I needed to take a break from jewelry so I thought I’d try my hand at making some wall vases. However, the jewelry maker in me just couldn’t resist adding a little wire wrapping. Now all I need to do is add a few beads!
Last Sunday I assembled and fired the some of the components I cut up with my saw. I was hoping to take a look at these items before I left, but the kiln temperature was 600 degrees and I figured with my luck, I open the kiln to take a look and everything would crack. I got back from a week in WI playing the part of Nancy the Consultant, and was very pleased with the result. Here are some pictures I took with my Iphone. I still need to slump and finish the blue and clear pieces.
I have been hard at work in my studio this summer, and have added a new piece to the NGlassworks collection – the Contemporary Pendant.
The new Contemporary Pendants take the NGlassworks’ signature color scheme and turn it into a more casual look. Featuring multiple layers of vibrant color and depth, these pendants have large holes threaded through with hand-dyed silk cord that can be finished with Swarovski crystals upon request. Contemporary Pendants are available in a red/bronze or jewel tone color palette.
For more information please send me an email.
Also, next week August 1-3, I will be taking my work on the road to the Buyers Market of American Craft summer show in Philadelphia. You can see the new Contemporary Pendants in person there.
You can find me (and the pendants) at booth #2618, and if you mention this blog post, you will receive 10% off your purchase.
Hope to see you there!
This past week one of the most important tools I use in my work went kaput. But, my technical difficulties led to a lot of interesting discoveries.
I value the saw as a tool because although my designs are generally chaotic patterns of color, I want to contain that chaos with a nice, crisp edge. I need a clean boundary in order to make the chaos work.
Earlier this year I decided to upgrade to a more powerful saw. When the new saw arrived the box was in pretty bad shape. I don’t think it could have made it another 100 feet. I reported the problem to the distributer just in case I ran into any problems in the future. A visual inspection of the saw didn’t reveal any damage. Looking back I should have returned the saw to the manufacturer, but I had so much work to do that I decided to take a chance that everything would be OK.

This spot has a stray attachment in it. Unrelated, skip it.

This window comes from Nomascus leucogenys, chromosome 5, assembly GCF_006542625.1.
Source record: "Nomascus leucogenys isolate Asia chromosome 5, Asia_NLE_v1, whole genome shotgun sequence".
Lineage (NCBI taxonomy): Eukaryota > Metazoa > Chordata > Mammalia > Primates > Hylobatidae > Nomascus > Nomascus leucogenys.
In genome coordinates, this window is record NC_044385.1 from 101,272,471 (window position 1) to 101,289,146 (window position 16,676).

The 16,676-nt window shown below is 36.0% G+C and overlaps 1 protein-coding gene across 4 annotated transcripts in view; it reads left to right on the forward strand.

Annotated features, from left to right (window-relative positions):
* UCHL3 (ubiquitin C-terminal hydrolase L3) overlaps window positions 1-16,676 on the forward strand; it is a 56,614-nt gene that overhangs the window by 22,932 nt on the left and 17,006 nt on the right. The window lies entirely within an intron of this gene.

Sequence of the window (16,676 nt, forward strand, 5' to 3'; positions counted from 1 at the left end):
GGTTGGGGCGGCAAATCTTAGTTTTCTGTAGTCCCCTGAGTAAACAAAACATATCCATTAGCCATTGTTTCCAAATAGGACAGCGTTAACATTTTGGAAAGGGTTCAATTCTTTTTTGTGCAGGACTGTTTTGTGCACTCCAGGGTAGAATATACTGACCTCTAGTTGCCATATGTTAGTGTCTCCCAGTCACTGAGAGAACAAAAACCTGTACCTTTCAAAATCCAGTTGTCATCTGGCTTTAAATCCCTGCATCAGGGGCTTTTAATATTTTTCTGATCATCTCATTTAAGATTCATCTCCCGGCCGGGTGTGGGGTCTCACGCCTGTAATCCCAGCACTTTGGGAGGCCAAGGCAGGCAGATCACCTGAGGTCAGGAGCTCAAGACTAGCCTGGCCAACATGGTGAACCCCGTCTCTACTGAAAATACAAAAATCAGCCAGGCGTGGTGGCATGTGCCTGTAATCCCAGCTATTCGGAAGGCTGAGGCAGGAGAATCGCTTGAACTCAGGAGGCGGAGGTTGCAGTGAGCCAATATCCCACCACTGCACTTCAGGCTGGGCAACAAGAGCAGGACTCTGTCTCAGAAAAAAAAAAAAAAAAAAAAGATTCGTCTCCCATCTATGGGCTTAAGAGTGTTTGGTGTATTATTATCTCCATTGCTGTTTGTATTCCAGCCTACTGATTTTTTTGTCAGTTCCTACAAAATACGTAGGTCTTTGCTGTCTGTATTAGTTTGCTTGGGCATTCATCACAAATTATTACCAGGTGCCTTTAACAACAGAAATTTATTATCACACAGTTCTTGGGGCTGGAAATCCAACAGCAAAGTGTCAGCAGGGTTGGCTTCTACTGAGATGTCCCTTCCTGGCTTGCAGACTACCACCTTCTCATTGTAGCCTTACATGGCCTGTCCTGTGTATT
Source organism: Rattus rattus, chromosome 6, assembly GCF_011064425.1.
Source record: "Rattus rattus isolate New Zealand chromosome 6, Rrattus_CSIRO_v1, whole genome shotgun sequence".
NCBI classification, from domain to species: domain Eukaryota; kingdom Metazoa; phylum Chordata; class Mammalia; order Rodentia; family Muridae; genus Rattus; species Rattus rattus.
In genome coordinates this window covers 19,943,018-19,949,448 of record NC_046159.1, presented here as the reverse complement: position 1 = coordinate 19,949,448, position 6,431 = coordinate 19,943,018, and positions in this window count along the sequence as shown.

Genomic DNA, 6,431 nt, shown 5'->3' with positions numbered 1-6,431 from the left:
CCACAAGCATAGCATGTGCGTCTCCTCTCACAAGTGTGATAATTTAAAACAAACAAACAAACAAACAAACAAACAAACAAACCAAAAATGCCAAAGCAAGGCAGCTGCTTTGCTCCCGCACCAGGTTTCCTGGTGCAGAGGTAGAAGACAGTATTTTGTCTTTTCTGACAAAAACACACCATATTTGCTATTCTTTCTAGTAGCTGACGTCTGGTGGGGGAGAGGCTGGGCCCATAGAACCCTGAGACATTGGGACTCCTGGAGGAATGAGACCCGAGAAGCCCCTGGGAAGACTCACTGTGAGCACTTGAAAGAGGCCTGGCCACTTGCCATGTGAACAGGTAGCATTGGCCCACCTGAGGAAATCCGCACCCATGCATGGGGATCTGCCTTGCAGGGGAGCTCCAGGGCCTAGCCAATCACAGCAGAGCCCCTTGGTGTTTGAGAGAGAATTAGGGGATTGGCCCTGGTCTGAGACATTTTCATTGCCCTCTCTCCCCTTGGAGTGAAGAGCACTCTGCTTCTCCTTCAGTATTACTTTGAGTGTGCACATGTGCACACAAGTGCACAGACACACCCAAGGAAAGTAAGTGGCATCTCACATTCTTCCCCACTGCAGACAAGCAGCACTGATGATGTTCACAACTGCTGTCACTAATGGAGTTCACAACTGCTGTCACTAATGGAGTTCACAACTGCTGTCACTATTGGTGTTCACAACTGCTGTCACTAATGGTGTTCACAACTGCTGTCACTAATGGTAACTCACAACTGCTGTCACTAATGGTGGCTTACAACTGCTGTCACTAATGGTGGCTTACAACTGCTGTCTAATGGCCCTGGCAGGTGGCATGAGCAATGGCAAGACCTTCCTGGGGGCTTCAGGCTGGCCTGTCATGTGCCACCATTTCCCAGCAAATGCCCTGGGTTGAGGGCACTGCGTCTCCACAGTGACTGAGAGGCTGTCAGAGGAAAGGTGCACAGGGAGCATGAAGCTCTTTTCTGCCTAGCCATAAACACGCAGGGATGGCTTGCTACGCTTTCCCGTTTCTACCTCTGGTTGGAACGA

Initially I had a few challenges, especially when I was cutting smaller pieces. I chalked it up to working with more powerful equipment. Then one day everything I cut started to crack and shatter including glass that had never been fired! I noticed that the vibration level had increased. The whole unit was moving, but all the parts seemed to be attached properly.
I contacted the staff at His Glassworks, the distributer, and explained the problem and they worked with me to arrange for a replacement saw. They are extremely knowledgeable and have provided great service as we worked through this problem. It took a week for the new saw to get from California to Virginia. Since the saw weighed 100 pounds I decided to opt out of paying more for expedited shipping. I figured I could always rent a saw if I ran into troubles in the meantime.
As I looked around my saw-less studio at all of the orders I had to fill, and all of the pieces I needed to prepare for the upcoming Buyers Market show, and the fact that I need to be out of town the week of the 16th. I thought “okay, I need a saw to do all of these things and even though they need to get done, I can’t do them now…what else can I make?”
I began thinking about getting ready to make plates, bowls, coasters, and wind chimes – all projects that I had put on the back burner because of the more pressing need of filling orders. I always find myself wanting to create a layers effect, so I began thinking how I could translate what I do with layers for all my jewelry pieces into these other forms. I ended up experimenting and creating some prototypes.
After I fired the pieces, I realized that my immediate thought was to cut them up and turn them into something else. I kept looking at the larger pieces and seeing their components rather than the whole. For example, even though one plate was kind of boring on its own, it could be a really interesting as component parts for another piece.
The smaller coasters, however, made me really happy because I could see them as a cohesive piece rather than potential for smaller pieces. Because I work on a small scale, I noticed that my challenge was finding out how to translate the details I love into a larger format. How do I create larger pieces without seeing just their components?
Stay tuned for pictures of the results of the inventions of my necessity!
P.S. The saw arrived on Friday and after dealing with a bad motor and a failed water pump (thanks Murphy’s Law)… my husband managed to change out the motor and the water pump. I have been cutting like crazy! And saw #3 is on its way.